“I’m not suggesting that we don’t hear Mr Fagnant,” said Cournoyer, who then suggested that Fagnant’s address to the Council be rescheduled for another night, “so we don’t open ourselves up to fines.”
“What about my rights of free speech, Councilman?” asked Fagnant, before being shut down by Woonsocket City Council President Daniel Gendron.
“I would suggest that Mr Fagnant put that more clearly in the petition,” said Cournoyer. “There’s also the ‘downside of being a politician.’ I don’t know how the public could be aware of such a thing.” Cournoyer suggested that Fagnant come back at a future date, after making a more specific request to the Council.
“We are going through uncharted waters, because normally we deal with Open Meeting violations for elected officials, not the public,” said Cournoyer. [Members of the public are not constrained by the Open Meetings Act.]
“So solicitor,” said Gendron. “How do we proceed at this point? I completely understand Councilman Cournoyer’s concern and I have the same concern as I look at the whole agenda. We have to be very careful going forward.”
“I would think that in the public’s portion, if Mr Fagnant wants to bring a communication to speak that’s specifically delineated, what he wants to speak on, I think that would be a better course of action,” said DeSimone. “So perhaps Mr Fagnant can come back to another meeting.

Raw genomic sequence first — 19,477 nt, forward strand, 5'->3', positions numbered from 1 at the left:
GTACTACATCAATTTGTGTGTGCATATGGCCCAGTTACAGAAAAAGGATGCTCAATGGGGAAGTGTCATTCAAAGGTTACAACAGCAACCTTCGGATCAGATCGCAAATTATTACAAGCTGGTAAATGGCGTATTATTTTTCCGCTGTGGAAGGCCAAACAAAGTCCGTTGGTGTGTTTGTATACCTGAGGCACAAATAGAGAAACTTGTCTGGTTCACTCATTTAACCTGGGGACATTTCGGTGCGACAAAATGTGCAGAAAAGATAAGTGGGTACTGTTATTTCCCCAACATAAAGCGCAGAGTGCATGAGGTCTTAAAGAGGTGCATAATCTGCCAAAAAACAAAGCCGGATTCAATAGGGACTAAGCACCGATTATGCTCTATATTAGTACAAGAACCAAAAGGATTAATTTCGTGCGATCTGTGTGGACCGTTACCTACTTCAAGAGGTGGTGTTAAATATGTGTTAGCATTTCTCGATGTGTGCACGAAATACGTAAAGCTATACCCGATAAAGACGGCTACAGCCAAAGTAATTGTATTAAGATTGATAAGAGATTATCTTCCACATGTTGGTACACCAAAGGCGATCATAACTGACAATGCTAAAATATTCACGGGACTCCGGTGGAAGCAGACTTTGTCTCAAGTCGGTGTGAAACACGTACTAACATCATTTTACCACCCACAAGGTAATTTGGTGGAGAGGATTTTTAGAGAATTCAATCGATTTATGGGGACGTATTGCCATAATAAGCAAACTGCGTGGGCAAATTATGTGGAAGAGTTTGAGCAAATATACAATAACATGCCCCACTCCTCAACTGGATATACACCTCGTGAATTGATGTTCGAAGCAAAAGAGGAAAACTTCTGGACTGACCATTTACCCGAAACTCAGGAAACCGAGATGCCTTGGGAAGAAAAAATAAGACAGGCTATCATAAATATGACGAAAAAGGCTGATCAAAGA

“And I also think that all the other people, including Councilman Ward and Councilwoman Sierra, should also keep their comments to what the topic is.”
Councilmembers John Ward and Denise Sierra were the next two people slated to speak under “Communications and Petitions” on the agenda.
“Again,” said Cournoyer, “I have no problem with Mr Fagnant addressing us on this matter broadly speaking, but under a specific agenda item, after this ruling, they were very clear that the City Council is on notice… They were pretty stern…”
“So Mr Fagnant,” said Gendron, “I’m going to suggest to you, if you would like to be put on the next agenda, be very descriptive in your request to address this Council….
“I understand,” said Fagnant, “But I want all the people to know, tonight, that I gave all of you people time. I even gave the City Solicitor emails telling him about this. I even gave the administration emails, okay? You all knew we’re here tonight to get the ball rolling [on a Second Amendment Sanctuary City resolution.] That’s exactly why I’m here tonight, to explain a few things about the resolution that I wanted you guys to submit…”
Fagnant claimed that the only official to get back to him requesting more information was Cournoyer, “and I sent something to him, the same thing I was going to read tonight. I think I’m covering the letter of the law, but if you’re afraid, no problems.”
“I think with these rulings…” said Gendron.
“The second half of my talk was going to be on these rulings,” said Fagnant.
“Council President,” said Cournoyer, cutting off Fagnant a second time, “The whole agenda item, not just the 2A, but even the politicians, it’s all one sentence, and it’s not at all descriptive.”